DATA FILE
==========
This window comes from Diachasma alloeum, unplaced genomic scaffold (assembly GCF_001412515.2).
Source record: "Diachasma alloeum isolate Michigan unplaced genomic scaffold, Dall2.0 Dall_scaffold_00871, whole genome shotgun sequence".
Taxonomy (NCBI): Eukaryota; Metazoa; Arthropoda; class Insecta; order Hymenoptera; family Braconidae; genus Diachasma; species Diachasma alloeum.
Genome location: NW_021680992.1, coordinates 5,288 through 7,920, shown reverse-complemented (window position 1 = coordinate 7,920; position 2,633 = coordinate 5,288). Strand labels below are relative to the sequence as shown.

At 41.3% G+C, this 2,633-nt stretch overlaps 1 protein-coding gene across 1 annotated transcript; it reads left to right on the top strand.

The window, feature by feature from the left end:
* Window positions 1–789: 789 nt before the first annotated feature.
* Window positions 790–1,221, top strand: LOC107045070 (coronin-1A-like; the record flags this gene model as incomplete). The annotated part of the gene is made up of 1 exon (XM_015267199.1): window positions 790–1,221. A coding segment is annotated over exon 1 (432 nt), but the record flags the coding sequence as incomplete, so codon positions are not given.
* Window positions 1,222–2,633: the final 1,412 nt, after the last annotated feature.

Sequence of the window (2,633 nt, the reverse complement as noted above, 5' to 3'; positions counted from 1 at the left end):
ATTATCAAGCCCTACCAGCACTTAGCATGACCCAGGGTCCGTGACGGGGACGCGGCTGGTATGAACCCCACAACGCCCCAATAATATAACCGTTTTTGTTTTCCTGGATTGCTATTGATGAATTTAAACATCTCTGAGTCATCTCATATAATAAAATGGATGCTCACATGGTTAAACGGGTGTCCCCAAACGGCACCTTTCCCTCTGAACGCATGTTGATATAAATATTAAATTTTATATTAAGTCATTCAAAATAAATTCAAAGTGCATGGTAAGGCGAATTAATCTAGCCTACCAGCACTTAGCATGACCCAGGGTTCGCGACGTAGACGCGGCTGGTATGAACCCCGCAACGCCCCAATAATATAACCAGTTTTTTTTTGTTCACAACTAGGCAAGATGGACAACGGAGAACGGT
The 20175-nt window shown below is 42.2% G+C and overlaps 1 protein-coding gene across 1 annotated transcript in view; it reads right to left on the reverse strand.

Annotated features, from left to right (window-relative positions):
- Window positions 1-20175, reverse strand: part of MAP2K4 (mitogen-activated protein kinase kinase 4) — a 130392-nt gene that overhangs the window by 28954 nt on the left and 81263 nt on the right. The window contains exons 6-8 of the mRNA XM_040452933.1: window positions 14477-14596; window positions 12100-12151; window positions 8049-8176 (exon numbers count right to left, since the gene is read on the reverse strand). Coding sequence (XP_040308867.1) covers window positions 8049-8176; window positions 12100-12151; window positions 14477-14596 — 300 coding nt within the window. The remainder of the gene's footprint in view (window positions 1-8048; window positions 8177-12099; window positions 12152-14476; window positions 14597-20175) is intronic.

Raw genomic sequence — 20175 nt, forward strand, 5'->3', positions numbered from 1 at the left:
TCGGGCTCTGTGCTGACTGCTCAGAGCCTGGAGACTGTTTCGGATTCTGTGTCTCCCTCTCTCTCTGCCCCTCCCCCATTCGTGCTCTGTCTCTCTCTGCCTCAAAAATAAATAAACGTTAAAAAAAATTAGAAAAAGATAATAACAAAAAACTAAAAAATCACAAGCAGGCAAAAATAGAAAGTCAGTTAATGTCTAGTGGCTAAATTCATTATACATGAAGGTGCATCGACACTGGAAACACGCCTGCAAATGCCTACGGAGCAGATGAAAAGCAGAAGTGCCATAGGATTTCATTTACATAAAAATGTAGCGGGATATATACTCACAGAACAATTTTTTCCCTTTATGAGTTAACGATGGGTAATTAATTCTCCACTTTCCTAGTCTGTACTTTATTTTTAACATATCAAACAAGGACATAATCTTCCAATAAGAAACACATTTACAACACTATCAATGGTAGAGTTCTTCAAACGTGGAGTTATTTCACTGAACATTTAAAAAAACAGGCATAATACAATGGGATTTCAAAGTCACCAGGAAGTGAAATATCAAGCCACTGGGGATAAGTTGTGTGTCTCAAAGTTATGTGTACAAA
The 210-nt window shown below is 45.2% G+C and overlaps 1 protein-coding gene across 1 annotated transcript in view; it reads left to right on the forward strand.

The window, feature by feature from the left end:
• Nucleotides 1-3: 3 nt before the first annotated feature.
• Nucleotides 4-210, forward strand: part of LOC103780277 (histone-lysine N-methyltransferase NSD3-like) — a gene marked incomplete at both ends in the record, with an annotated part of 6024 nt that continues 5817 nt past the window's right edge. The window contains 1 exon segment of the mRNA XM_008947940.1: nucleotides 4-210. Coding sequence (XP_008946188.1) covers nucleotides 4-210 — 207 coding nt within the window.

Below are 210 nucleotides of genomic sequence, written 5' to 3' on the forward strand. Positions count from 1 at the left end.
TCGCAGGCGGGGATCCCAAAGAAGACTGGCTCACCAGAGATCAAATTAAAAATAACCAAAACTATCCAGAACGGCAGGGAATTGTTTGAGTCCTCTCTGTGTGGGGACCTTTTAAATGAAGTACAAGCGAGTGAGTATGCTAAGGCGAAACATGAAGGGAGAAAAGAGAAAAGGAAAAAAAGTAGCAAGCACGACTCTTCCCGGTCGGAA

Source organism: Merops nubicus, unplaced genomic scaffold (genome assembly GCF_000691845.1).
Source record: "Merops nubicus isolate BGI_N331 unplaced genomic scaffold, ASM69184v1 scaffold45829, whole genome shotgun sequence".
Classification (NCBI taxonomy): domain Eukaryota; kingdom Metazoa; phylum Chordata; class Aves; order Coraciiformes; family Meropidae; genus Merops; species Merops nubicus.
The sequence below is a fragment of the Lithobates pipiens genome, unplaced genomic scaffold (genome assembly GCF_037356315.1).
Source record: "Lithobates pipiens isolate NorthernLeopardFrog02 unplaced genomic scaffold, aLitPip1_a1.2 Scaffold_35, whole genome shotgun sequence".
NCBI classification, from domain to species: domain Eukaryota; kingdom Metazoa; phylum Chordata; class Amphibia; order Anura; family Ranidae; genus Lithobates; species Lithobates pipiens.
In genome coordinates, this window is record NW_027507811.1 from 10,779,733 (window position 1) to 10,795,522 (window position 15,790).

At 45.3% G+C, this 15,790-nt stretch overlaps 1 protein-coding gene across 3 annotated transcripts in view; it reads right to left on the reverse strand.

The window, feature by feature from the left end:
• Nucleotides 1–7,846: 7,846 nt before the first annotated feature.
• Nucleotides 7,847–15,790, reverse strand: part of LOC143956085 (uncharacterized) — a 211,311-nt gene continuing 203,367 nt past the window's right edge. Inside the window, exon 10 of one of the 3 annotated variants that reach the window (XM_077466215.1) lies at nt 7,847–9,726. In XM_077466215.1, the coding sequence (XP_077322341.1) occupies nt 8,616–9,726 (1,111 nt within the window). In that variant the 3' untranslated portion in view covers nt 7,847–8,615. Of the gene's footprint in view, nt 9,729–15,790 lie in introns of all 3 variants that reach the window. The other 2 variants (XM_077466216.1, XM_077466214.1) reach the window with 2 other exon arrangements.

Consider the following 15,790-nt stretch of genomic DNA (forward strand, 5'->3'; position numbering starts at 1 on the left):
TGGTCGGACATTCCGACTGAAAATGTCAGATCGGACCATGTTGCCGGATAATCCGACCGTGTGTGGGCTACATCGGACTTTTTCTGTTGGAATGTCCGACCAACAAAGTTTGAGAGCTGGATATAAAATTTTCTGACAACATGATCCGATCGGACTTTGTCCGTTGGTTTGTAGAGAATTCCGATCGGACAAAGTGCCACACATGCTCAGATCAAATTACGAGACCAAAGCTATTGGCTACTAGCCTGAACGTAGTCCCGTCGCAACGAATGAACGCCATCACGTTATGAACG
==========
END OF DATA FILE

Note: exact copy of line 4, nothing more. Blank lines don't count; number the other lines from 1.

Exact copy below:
Genome location: NW_021680992.1, coordinates 5,288 through 7,920, shown reverse-complemented (window position 1 = coordinate 7,920; position 2,633 = coordinate 5,288). Strand labels below are relative to the sequence as shown.